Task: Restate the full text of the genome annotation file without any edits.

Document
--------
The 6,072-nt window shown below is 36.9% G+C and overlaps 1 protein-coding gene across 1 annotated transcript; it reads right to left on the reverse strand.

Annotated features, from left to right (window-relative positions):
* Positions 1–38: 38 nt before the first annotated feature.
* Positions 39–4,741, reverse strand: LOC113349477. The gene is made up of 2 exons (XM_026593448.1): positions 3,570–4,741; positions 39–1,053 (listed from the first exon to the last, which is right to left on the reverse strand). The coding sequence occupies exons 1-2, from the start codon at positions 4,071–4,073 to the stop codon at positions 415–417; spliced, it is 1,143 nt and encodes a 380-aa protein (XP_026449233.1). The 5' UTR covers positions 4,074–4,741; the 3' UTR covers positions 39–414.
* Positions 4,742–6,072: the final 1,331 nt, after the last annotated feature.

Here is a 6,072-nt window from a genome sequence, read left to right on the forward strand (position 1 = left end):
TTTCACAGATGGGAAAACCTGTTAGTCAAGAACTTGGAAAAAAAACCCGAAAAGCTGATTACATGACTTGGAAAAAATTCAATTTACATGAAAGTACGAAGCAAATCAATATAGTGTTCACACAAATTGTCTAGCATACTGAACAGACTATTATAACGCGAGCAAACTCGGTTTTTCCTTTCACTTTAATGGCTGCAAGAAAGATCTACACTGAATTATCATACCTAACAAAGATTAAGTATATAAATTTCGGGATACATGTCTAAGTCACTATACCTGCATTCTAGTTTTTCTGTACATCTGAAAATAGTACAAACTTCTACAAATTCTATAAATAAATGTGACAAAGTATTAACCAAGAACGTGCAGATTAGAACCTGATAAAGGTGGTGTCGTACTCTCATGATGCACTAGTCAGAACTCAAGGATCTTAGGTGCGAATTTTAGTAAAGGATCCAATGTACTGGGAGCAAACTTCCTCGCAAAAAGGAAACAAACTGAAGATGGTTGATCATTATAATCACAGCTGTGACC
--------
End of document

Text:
The 6,072-nt window shown below is 36.9% G+C and overlaps 1 protein-coding gene across 1 annotated transcript; it reads right to left on the reverse strand.

Annotated features, from left to right (window-relative positions):
* Positions 1–38: 38 nt before the first annotated feature.
* Positions 39–4,741, reverse strand: LOC113349477. The gene is made up of 2 exons (XM_026593448.1): positions 3,570–4,741; positions 39–1,053 (listed from the first exon to the last, which is right to left on the reverse strand). The coding sequence occupies exons 1-2, from the start codon at positions 4,071–4,073 to the stop codon at positions 415–417; spliced, it is 1,143 nt and encodes a 380-aa protein (XP_026449233.1). The 5' UTR covers positions 4,074–4,741; the 3' UTR covers positions 39–414.
* Positions 4,742–6,072: the final 1,331 nt, after the last annotated feature.

Here is a 6,072-nt window from a genome sequence, read left to right on the forward strand (position 1 = left end):
TTTCACAGATGGGAAAACCTGTTAGTCAAGAACTTGGAAAAAAAACCCGAAAAGCTGATTACATGACTTGGAAAAAATTCAATTTACATGAAAGTACGAAGCAAATCAATATAGTGTTCACACAAATTGTCTAGCATACTGAACAGACTATTATAACGCGAGCAAACTCGGTTTTTCCTTTCACTTTAATGGCTGCAAGAAAGATCTACACTGAATTATCATACCTAACAAAGATTAAGTATATAAATTTCGGGATACATGTCTAAGTCACTATACCTGCATTCTAGTTTTTCTGTACATCTGAAAATAGTACAAACTTCTACAAATTCTATAAATAAATGTGACAAAGTATTAACCAAGAACGTGCAGATTAGAACCTGATAAAGGTGGTGTCGTACTCTCATGATGCACTAGTCAGAACTCAAGGATCTTAGGTGCGAATTTTAGTAAAGGATCCAATGTACTGGGAGCAAACTTCCTCGCAAAAAGGAAACAAACTGAAGATGGTTGATCATTATAATCACAGCTGTGACC